Organizations that adopt the Agile project management methodology know that it supports frequent reprioritization while stepping up the pace of delivery.1 As such, it can have an impact on change managers’ strategy and plans. So let’s take a step back and look at some of the things we need to consider when adapting change management to such projects.
It is important to remember that the pace of change is faster in an Agile project management context than for projects managed in waterfall mode.
A project managed in Agile mode gives rise to early wins, and all the stakeholders affected will see the impact of those wins in the form of changes introduced early in the project. The resulting ripple effect eventually leads the entire organization to embrace change. Be prepared to hear positive comments, like “You can feel things changing, finally!” or “People are talking to each other now”.
Even though changes that are frequent tend to be smaller than during a long development followed by a larger deployment, it can sometimes feel like there are too many changes. In Agile mode, not a week goes by without the arrival of a release or an activity related to one of the many changes that will be introduced during the project.
Given these multiple changes, combined with the fact that they are incremental in nature and limited in scope, we need to think about adjusting change management so that it is better positioned to support stakeholders and the organization affected.
Here are some ideas to consider:
1) Look at the big picture: It can be beneficial, if not essential, to create an overall plan for the series of changes in order to visualize all the communications and change management activities to be experienced by each group of stakeholders. This planning is necessary to ensure that the planned activities can be easily combined with the other change management activities scheduled.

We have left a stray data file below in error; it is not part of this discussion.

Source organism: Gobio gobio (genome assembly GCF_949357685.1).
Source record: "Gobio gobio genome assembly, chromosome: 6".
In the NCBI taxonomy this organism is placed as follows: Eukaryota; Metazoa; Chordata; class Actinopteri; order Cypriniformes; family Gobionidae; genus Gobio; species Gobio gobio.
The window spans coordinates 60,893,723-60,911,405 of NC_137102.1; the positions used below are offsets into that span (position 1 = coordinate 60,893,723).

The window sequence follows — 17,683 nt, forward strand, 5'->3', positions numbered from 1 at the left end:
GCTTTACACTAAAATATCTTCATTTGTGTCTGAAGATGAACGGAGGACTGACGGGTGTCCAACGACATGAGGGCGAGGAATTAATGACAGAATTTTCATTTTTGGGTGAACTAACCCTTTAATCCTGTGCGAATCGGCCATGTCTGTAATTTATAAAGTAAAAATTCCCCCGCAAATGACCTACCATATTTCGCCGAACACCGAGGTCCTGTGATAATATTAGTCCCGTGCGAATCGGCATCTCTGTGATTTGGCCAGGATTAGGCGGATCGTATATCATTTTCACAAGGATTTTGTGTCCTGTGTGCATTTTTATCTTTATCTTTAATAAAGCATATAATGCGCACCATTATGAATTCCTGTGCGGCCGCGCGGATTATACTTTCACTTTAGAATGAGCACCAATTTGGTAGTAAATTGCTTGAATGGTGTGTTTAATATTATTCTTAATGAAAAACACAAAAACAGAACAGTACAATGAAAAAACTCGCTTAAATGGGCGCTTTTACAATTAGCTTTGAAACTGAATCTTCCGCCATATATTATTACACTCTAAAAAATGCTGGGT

2) Stick to the basics: Change adoption models recommend a certain lead time to prepare people for the upcoming change. In agile mode, it is much better to shorten the lead time and focus on the basics: why the change, how it will affect you, and when. Engage stakeholders only once it is truly necessary.
It is fair to say that the effort of planning and adapting the change management approach to align with the agile methodology will allow the change managers to adapt more easily to the pace of the project, with its frequent, successive iterations and deployments.
When you analyse your change management plan for an agile project, how could you improve it so that it fits even better with the agile methodology?
Senior Change management consultant